Friday, October 28, 2016

Nosh 38: 'Denial,' 'Miss Hokusai'

By David Elliott

Flix Nosh is a personal movie menu, served fresh each Friday.

APPETIZER: Reviews of Denial and Miss Hokusai

Who can deny that “historian” David Irving is a jerk? A Royal Navy officer’s son, the boy admired Adolf Hitler. His Fuhrer fondness caused a public scandal in college. He went on to write about WWII from Hitler’s viewpoint (his mastery of German did not save him from many errors of fact). And then Irving became the world’s most famous, anti-Semitic doubter of the Holocaust – a stain not bleached by his helping to expose the fake “Hitler diaries” (largely to embarrass a more worthy historian, Hugh Trevor-Roper).

Irving remains alive at 78, still rather ruggedly handsome. But, given his sordid character, it’s no wonder that in Denial the famously homely Timothy Spall plays him like a hybrid of Dracula, Dick Nixon and Spall’s rodent-faced Peter Pettigrew in the Harry Potter series. Quite fine as Churchill in The King's Speech, Spall as the cocky Irving comes off as a scowling, deluded gargoyle. In court he faces the American historian he foolishly slandered, Deborah Lipstadt (Rachel Weisz). Her team of London legal eagles, led on film by Tom Wilkinson and Andrew Scott, must prove that Irving knowingly lied and ignored facts, to a judge who is one very hard brick of Britannic cheese.

The tense story, scripted by David Hare from Lipstadt’s book, plays up Weisz’s use of a flat, almost grating American accent, high contrast to the verbal brandy of the Brits. There is too much obvious counterpointing of English formality and cool, “manly” logic to her volatile feelings. They refused her wish to call Holocaust survivors to testify, but the bond held.

The verdict is now history, satisfyingly. Irving never recovered, and has been reduced to hawking Nazi memorabilia (maybe Donald Trump can recruit Irving to ghost his political memoirs). Director Mick Jackson keeps it humming, a chill visit to Auschwitz is haunting, and Wilkinson is wonderful as the lawyer who needs frequent wine to lubricate his brilliance and his conscience. Denial digs into its story with insight, but this year’s Holocaust movie remains, certainly, Laszlo Nemes’s amazing Son of Saul (see Nosh 6, below).

Miss Hokusai
I can be lukewarm about Japanese animé, or Japanimation. So much beauty and imagination! But also too much quirky plotting, gory violence and sentimentality about big-eyed cuties. Forget such flaws with Keiichi Hara’s Miss Hokusai. Loosely using history, Hara’s gorgeous film is about O-ei, daughter of the great painter Hokusai. It takes place in 1814 in Edo, the future Tokyo.

An artist, under her father’s haughty thumb and masterful brush, O-ei has spunk and talent. Her standard task is to ink female figures, but she’s a virgin and the old man declares that she lacks sensuality. We follow her self-questioning growth as artist and woman. Hara offers amazing vistas, an imperious concubine, a Godzilla-like Buddha, dreams, ghosts, a huge fire, fear of sex and death, and a seduction with a surprise finish. O-ei’s blind little sister is a big-eyed peg for pathos, and yet handled with such subtlety and tender emotion, why crab about it?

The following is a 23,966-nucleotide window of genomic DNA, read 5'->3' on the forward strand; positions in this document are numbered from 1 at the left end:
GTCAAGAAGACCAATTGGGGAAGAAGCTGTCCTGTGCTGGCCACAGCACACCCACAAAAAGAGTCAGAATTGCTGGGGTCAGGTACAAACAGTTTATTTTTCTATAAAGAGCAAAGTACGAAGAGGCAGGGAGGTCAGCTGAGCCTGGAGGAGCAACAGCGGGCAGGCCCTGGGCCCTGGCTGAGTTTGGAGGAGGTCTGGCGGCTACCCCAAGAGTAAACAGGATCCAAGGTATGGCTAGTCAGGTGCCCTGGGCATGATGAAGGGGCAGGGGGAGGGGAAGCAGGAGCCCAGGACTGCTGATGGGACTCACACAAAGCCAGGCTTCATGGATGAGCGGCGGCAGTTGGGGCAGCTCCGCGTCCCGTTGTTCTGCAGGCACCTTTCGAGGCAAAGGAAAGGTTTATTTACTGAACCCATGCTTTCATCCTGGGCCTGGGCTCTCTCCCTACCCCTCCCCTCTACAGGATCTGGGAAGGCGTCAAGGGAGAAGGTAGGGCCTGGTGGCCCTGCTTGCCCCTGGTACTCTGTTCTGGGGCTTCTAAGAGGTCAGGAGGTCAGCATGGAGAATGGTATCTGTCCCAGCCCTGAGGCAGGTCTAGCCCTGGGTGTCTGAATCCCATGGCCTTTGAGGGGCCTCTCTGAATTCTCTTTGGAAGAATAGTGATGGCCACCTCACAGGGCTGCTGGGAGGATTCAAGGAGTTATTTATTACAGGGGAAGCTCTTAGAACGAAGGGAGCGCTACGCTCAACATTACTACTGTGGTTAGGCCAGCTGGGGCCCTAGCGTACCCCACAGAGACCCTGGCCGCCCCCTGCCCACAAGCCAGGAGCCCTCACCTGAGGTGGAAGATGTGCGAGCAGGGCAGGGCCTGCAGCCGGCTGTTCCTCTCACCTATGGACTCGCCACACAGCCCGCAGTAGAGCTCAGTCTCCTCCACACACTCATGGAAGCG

This may well be a masterpiece (only a savvy Japanese viewer could say for sure). What held my fascination, along with the wonderful depiction of an era before capitalist Japan Inc., is the silky, brush-like fluency of Hara’s feel for emotional changes in a family, the kind that here shapes art on paper and film. When he tops a river excursion with a surging homage to master Hokusai’s immortal “Great Wave Off Kanagawa,” he has earned it. For a glimpse of the beauty, see the end of this Nosh. 

SALAD (A List)
My favorite 12 Films About Trials and Lawyers:
Twelve Angry Men (Lumet, 1955), The Trial (Welles, 1962), The Confession (Costa-Gavras, 1970), Rashomon (Kurosawa, 1950),  To Kill a Mockingbird (Mulligan, 1962), Paths of Glory (Kubrick, 1957), Compulsion (Fleischer, 1959), My Cousin Vinny (Lynn, 1992), The Letter (Wyler, 1940), Reversal of Fortune (Schroeder, 1990),  Anatomy of a Murder (Preminger, 1959) and Sophie Scholl: The Final Days (Rothemund, 2012).

WINE (Vin Orsonaire de Chateau Welles)
Chosen by Orson Welles to play Helen of Troy in a 1950 Paris show, young Eartha Kitt remembered being escorted by him at dawn back to her hotel, with Orson spouting yarns and Shakespeare. He also staged fancy cast lunches, where “he ordered everything for us from soup to nuts (and) wanted a bit of everything” from everyone’s plates. Welles never, she believed, had to pick up the tab. (Quotation from Barbara Leaming’s great Orson Welles: A Biography).

ENTRÉE (Starlight Rising)
Tony Perkins’s commercial smash was Norman Bates in Hitchcock’s Psycho: “Norman’s unity with his dead mother was a warped X-ray of Tony, who even invented some dialog. Personal subtext came forth screaming: ‘She had to raise me all by herself, after my father died. I was only five.’ Despite his mimetic skills, Perkins refused to do Ma Bates’s voice, perhaps sensing the arrival of a campy career trap.” That fear was correct. (From the Anthony Perkins/The Trial chapter of my book Starlight Rising: Acting Up in Movies, available via Amazon, Nook and Kindle.)

DESSERT (An Image)
A great movie image is more than a still, it’s a distillation.    
O-ei makes Edo her own, in Miss Hokusai (Gkids, 2015; director Keiichi Hara, cinematographer Koji Tanaka)

For previous Flix Nosh meals, scroll below.

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